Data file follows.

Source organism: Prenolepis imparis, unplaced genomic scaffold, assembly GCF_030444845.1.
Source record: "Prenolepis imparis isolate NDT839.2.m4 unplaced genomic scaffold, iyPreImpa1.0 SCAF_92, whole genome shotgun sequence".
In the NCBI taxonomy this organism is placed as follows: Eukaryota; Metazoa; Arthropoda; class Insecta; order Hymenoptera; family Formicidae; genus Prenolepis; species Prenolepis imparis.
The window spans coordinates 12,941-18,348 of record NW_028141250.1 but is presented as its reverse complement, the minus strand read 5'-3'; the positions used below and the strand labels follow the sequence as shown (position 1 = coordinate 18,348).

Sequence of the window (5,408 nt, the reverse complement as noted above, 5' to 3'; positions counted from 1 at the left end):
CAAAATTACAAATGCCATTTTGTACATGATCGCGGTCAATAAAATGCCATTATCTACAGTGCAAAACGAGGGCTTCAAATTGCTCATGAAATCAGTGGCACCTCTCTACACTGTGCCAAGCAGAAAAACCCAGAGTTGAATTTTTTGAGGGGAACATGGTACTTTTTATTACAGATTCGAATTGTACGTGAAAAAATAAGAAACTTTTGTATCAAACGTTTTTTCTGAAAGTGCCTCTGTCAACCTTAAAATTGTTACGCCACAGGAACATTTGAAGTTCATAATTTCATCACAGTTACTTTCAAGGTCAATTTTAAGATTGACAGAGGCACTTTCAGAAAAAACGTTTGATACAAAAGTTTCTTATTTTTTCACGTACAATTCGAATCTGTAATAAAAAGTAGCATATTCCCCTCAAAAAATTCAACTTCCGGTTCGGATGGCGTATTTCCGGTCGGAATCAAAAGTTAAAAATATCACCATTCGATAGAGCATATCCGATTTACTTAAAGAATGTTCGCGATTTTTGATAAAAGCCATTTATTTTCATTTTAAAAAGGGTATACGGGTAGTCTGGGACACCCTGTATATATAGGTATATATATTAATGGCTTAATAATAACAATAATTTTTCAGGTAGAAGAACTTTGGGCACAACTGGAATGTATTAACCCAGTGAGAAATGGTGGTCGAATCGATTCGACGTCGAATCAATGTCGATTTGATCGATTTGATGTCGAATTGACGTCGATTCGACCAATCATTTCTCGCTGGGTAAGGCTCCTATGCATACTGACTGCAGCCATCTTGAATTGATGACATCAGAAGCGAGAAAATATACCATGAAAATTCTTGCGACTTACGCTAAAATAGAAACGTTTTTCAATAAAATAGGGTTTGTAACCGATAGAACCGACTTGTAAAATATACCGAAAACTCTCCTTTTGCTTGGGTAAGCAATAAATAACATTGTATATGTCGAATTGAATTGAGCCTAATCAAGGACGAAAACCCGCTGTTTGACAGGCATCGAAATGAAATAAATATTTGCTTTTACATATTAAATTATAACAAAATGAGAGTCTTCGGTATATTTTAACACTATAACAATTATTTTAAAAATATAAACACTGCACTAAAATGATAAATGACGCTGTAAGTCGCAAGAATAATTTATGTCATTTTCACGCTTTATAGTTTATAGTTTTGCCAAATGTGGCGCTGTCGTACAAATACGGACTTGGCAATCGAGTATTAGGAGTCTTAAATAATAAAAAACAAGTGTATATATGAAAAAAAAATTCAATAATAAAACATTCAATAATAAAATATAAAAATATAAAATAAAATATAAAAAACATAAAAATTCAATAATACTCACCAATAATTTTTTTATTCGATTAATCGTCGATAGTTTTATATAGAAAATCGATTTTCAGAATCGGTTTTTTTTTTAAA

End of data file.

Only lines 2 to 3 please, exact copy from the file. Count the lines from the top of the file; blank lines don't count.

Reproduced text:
Source record: "Prenolepis imparis isolate NDT839.2.m4 unplaced genomic scaffold, iyPreImpa1.0 SCAF_92, whole genome shotgun sequence".
In the NCBI taxonomy this organism is placed as follows: Eukaryota; Metazoa; Arthropoda; class Insecta; order Hymenoptera; family Formicidae; genus Prenolepis; species Prenolepis imparis.